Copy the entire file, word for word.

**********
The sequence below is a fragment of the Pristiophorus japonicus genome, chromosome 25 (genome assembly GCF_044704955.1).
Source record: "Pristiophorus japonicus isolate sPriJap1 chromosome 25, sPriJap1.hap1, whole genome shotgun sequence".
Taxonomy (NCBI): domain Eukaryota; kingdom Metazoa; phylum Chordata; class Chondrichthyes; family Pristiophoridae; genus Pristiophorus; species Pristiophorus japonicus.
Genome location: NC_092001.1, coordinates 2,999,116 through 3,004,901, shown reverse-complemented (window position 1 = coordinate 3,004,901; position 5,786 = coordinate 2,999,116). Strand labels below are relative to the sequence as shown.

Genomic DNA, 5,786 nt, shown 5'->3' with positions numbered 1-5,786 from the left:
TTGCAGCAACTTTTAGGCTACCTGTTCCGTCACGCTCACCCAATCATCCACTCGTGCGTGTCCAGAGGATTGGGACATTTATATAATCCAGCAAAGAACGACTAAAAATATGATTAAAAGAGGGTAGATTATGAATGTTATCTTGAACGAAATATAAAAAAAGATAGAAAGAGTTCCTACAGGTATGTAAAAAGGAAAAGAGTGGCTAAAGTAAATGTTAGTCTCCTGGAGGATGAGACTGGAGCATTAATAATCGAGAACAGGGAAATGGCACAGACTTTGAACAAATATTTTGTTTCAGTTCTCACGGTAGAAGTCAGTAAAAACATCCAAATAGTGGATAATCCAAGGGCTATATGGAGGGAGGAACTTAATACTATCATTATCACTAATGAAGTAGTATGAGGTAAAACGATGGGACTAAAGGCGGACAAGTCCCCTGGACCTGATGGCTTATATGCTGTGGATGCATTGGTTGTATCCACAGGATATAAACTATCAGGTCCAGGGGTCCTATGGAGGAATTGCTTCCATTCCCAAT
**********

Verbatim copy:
The sequence below is a fragment of the Pristiophorus japonicus genome, chromosome 25 (genome assembly GCF_044704955.1).
Source record: "Pristiophorus japonicus isolate sPriJap1 chromosome 25, sPriJap1.hap1, whole genome shotgun sequence".
Taxonomy (NCBI): domain Eukaryota; kingdom Metazoa; phylum Chordata; class Chondrichthyes; family Pristiophoridae; genus Pristiophorus; species Pristiophorus japonicus.
Genome location: NC_092001.1, coordinates 2,999,116 through 3,004,901, shown reverse-complemented (window position 1 = coordinate 3,004,901; position 5,786 = coordinate 2,999,116). Strand labels below are relative to the sequence as shown.

Genomic DNA, 5,786 nt, shown 5'->3' with positions numbered 1-5,786 from the left:
TTGCAGCAACTTTTAGGCTACCTGTTCCGTCACGCTCACCCAATCATCCACTCGTGCGTGTCCAGAGGATTGGGACATTTATATAATCCAGCAAAGAACGACTAAAAATATGATTAAAAGAGGGTAGATTATGAATGTTATCTTGAACGAAATATAAAAAAAGATAGAAAGAGTTCCTACAGGTATGTAAAAAGGAAAAGAGTGGCTAAAGTAAATGTTAGTCTCCTGGAGGATGAGACTGGAGCATTAATAATCGAGAACAGGGAAATGGCACAGACTTTGAACAAATATTTTGTTTCAGTTCTCACGGTAGAAGTCAGTAAAAACATCCAAATAGTGGATAATCCAAGGGCTATATGGAGGGAGGAACTTAATACTATCATTATCACTAATGAAGTAGTATGAGGTAAAACGATGGGACTAAAGGCGGACAAGTCCCCTGGACCTGATGGCTTATATGCTGTGGATGCATTGGTTGTATCCACAGGATATAAACTATCAGGTCCAGGGGTCCTATGGAGGAATTGCTTCCATTCCCAAT